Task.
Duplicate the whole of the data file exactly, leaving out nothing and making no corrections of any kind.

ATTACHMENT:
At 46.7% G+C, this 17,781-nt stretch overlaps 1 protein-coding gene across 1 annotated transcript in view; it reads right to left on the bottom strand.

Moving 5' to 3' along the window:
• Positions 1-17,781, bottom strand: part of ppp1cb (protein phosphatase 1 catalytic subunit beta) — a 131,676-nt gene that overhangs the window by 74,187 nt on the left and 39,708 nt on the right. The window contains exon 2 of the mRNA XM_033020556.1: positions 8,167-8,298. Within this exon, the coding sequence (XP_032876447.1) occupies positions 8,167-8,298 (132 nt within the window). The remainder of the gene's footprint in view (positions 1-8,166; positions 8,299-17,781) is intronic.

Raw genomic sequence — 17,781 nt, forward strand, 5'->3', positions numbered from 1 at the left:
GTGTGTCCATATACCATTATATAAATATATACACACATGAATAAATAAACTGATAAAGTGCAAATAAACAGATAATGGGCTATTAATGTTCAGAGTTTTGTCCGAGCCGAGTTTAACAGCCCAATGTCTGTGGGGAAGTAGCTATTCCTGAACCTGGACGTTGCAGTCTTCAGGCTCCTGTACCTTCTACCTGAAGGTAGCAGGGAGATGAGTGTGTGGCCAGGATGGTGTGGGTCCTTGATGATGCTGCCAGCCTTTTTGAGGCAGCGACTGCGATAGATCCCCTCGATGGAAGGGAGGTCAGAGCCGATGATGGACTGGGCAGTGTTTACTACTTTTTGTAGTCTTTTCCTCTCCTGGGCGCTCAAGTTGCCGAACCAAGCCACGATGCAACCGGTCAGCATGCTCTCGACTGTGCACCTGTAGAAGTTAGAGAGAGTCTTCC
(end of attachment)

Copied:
At 46.7% G+C, this 17,781-nt stretch overlaps 1 protein-coding gene across 1 annotated transcript in view; it reads right to left on the bottom strand.

Moving 5' to 3' along the window:
• Positions 1-17,781, bottom strand: part of ppp1cb (protein phosphatase 1 catalytic subunit beta) — a 131,676-nt gene that overhangs the window by 74,187 nt on the left and 39,708 nt on the right. The window contains exon 2 of the mRNA XM_033020556.1: positions 8,167-8,298. Within this exon, the coding sequence (XP_032876447.1) occupies positions 8,167-8,298 (132 nt within the window). The remainder of the gene's footprint in view (positions 1-8,166; positions 8,299-17,781) is intronic.

Raw genomic sequence — 17,781 nt, forward strand, 5'->3', positions numbered from 1 at the left:
GTGTGTCCATATACCATTATATAAATATATACACACATGAATAAATAAACTGATAAAGTGCAAATAAACAGATAATGGGCTATTAATGTTCAGAGTTTTGTCCGAGCCGAGTTTAACAGCCCAATGTCTGTGGGGAAGTAGCTATTCCTGAACCTGGACGTTGCAGTCTTCAGGCTCCTGTACCTTCTACCTGAAGGTAGCAGGGAGATGAGTGTGTGGCCAGGATGGTGTGGGTCCTTGATGATGCTGCCAGCCTTTTTGAGGCAGCGACTGCGATAGATCCCCTCGATGGAAGGGAGGTCAGAGCCGATGATGGACTGGGCAGTGTTTACTACTTTTTGTAGTCTTTTCCTCTCCTGGGCGCTCAAGTTGCCGAACCAAGCCACGATGCAACCGGTCAGCATGCTCTCGACTGTGCACCTGTAGAAGTTAGAGAGAGTCTTCC